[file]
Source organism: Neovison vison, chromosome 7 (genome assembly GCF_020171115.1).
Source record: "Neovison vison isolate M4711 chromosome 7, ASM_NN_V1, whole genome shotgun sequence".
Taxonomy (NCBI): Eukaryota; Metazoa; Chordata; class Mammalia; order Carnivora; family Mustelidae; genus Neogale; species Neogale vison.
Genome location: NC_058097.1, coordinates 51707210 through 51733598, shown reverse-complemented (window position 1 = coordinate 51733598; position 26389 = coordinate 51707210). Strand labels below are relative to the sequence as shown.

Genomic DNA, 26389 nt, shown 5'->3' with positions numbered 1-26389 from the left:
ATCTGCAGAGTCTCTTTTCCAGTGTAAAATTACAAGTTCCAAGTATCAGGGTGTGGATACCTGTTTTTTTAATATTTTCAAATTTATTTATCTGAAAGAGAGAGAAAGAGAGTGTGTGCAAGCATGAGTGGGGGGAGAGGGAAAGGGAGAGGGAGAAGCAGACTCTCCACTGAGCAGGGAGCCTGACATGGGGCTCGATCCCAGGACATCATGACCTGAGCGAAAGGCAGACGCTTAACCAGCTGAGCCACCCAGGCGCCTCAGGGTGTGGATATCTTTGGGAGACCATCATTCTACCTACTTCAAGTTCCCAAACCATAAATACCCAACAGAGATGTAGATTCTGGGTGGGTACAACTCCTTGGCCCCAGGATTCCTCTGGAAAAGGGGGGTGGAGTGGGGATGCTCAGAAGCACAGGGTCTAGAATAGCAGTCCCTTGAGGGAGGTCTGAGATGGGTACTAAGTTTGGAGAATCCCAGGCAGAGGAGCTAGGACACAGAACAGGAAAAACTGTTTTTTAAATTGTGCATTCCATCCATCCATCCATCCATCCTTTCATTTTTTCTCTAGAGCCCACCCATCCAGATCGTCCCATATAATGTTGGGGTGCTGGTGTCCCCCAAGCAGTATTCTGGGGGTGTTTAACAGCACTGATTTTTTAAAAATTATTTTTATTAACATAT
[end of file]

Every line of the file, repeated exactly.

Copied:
Source organism: Neovison vison, chromosome 7 (genome assembly GCF_020171115.1).
Source record: "Neovison vison isolate M4711 chromosome 7, ASM_NN_V1, whole genome shotgun sequence".
Taxonomy (NCBI): Eukaryota; Metazoa; Chordata; class Mammalia; order Carnivora; family Mustelidae; genus Neogale; species Neogale vison.
Genome location: NC_058097.1, coordinates 51707210 through 51733598, shown reverse-complemented (window position 1 = coordinate 51733598; position 26389 = coordinate 51707210). Strand labels below are relative to the sequence as shown.

Genomic DNA, 26389 nt, shown 5'->3' with positions numbered 1-26389 from the left:
ATCTGCAGAGTCTCTTTTCCAGTGTAAAATTACAAGTTCCAAGTATCAGGGTGTGGATACCTGTTTTTTTAATATTTTCAAATTTATTTATCTGAAAGAGAGAGAAAGAGAGTGTGTGCAAGCATGAGTGGGGGGAGAGGGAAAGGGAGAGGGAGAAGCAGACTCTCCACTGAGCAGGGAGCCTGACATGGGGCTCGATCCCAGGACATCATGACCTGAGCGAAAGGCAGACGCTTAACCAGCTGAGCCACCCAGGCGCCTCAGGGTGTGGATATCTTTGGGAGACCATCATTCTACCTACTTCAAGTTCCCAAACCATAAATACCCAACAGAGATGTAGATTCTGGGTGGGTACAACTCCTTGGCCCCAGGATTCCTCTGGAAAAGGGGGGTGGAGTGGGGATGCTCAGAAGCACAGGGTCTAGAATAGCAGTCCCTTGAGGGAGGTCTGAGATGGGTACTAAGTTTGGAGAATCCCAGGCAGAGGAGCTAGGACACAGAACAGGAAAAACTGTTTTTTAAATTGTGCATTCCATCCATCCATCCATCCATCCTTTCATTTTTTCTCTAGAGCCCACCCATCCAGATCGTCCCATATAATGTTGGGGTGCTGGTGTCCCCCAAGCAGTATTCTGGGGGTGTTTAACAGCACTGATTTTTTAAAAATTATTTTTATTAACATAT